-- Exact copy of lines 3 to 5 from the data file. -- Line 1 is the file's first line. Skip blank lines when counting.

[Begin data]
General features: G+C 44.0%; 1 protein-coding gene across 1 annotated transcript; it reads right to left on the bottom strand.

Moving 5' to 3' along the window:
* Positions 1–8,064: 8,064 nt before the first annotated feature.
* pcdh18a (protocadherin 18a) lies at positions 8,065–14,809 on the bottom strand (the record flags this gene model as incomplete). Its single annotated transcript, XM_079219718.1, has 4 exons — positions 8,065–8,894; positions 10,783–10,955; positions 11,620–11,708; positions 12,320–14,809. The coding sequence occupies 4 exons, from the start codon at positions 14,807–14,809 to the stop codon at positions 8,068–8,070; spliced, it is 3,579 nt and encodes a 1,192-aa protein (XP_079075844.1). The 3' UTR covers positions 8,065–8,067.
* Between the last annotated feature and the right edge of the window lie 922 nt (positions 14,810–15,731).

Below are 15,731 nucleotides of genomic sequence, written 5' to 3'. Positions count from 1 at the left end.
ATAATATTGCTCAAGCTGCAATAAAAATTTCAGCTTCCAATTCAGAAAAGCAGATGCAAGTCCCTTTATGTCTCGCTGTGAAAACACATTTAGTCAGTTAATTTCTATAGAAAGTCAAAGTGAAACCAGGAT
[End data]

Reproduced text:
* Positions 1–8,064: 8,064 nt before the first annotated feature.
* pcdh18a (protocadherin 18a) lies at positions 8,065–14,809 on the bottom strand (the record flags this gene model as incomplete). Its single annotated transcript, XM_079219718.1, has 4 exons — positions 8,065–8,894; positions 10,783–10,955; positions 11,620–11,708; positions 12,320–14,809. The coding sequence occupies 4 exons, from the start codon at positions 14,807–14,809 to the stop codon at positions 8,068–8,070; spliced, it is 3,579 nt and encodes a 1,192-aa protein (XP_079075844.1). The 3' UTR covers positions 8,065–8,067.
* Between the last annotated feature and the right edge of the window lie 922 nt (positions 14,810–15,731).